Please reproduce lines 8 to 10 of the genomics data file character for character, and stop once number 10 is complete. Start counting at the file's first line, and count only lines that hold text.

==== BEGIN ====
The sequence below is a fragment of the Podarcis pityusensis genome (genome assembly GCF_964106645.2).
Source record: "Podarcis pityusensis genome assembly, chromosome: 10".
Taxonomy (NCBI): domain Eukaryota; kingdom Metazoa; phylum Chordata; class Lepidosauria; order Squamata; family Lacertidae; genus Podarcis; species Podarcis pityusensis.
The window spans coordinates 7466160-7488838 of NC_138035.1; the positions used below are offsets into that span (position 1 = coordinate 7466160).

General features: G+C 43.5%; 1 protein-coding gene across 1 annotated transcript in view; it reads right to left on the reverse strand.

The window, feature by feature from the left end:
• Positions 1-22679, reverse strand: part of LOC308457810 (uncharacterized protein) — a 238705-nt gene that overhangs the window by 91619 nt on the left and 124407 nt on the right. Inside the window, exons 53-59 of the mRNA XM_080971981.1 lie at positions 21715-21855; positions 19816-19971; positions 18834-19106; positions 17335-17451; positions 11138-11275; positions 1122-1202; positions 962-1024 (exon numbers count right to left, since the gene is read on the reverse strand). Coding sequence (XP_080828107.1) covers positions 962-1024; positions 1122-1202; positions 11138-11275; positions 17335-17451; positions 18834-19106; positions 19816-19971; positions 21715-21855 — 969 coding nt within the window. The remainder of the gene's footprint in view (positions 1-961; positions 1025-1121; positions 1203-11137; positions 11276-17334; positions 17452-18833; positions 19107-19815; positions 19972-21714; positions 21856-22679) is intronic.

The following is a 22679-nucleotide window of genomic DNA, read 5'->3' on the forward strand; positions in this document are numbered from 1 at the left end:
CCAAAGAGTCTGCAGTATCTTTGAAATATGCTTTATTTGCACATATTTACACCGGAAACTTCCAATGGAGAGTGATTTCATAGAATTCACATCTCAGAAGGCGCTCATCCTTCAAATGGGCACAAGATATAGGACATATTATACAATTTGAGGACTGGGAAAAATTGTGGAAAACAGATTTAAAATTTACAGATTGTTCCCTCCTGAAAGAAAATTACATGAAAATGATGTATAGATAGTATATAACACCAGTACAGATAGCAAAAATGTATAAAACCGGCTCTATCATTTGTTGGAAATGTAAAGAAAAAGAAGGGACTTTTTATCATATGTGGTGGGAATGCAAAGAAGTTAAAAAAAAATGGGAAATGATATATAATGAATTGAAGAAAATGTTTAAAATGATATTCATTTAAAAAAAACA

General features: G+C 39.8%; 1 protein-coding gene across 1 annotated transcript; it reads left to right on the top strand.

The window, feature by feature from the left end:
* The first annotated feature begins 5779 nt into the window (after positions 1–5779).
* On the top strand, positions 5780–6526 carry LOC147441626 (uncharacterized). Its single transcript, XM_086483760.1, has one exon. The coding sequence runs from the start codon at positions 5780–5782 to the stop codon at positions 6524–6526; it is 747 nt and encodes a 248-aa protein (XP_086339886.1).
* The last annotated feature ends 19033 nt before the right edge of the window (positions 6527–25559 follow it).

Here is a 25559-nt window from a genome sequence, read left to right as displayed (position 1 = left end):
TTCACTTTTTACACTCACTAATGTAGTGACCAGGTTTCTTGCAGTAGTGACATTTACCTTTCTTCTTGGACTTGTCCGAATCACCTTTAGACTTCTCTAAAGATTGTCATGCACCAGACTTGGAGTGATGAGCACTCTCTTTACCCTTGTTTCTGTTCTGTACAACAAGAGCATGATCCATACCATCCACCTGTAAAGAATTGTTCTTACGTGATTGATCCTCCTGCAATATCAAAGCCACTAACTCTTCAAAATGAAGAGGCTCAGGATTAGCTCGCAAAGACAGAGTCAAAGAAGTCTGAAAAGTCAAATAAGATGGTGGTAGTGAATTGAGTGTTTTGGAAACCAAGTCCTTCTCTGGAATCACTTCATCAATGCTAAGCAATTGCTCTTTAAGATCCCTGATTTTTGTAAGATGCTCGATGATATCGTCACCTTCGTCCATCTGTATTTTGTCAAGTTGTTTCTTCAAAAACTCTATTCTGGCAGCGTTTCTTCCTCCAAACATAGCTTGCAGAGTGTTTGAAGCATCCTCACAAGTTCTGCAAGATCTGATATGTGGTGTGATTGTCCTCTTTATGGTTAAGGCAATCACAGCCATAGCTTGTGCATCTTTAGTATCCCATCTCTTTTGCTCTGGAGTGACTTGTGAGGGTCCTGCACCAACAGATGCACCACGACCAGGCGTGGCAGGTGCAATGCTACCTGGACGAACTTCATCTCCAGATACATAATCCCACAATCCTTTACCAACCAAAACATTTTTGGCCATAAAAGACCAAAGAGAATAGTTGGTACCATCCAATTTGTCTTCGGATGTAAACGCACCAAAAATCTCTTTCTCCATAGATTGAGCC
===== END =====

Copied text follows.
The following is a 22679-nucleotide window of genomic DNA, read 5'->3' on the forward strand; positions in this document are numbered from 1 at the left end:
CCAAAGAGTCTGCAGTATCTTTGAAATATGCTTTATTTGCACATATTTACACCGGAAACTTCCAATGGAGAGTGATTTCATAGAATTCACATCTCAGAAGGCGCTCATCCTTCAAATGGGCACAAGATATAGGACATATTATACAATTTGAGGACTGGGAAAAATTGTGGAAAACAGATTTAAAATTTACAGATTGTTCCCTCCTGAAAGAAAATTACATGAAAATGATGTATAGATAGTATATAACACCAGTACAGATAGCAAAAATGTATAAAACCGGCTCTATCATTTGTTGGAAATGTAAAGAAAAAGAAGGGACTTTTTATCATATGTGGTGGGAATGCAAAGAAGTTAAAAAAAAATGGGAAATGATATATAATGAATTGAAGAAAATGTTTAAAATGATATTCATTTAAAAAAAACA

General features: G+C 39.8%; 1 protein-coding gene across 1 annotated transcript; it reads left to right on the top strand.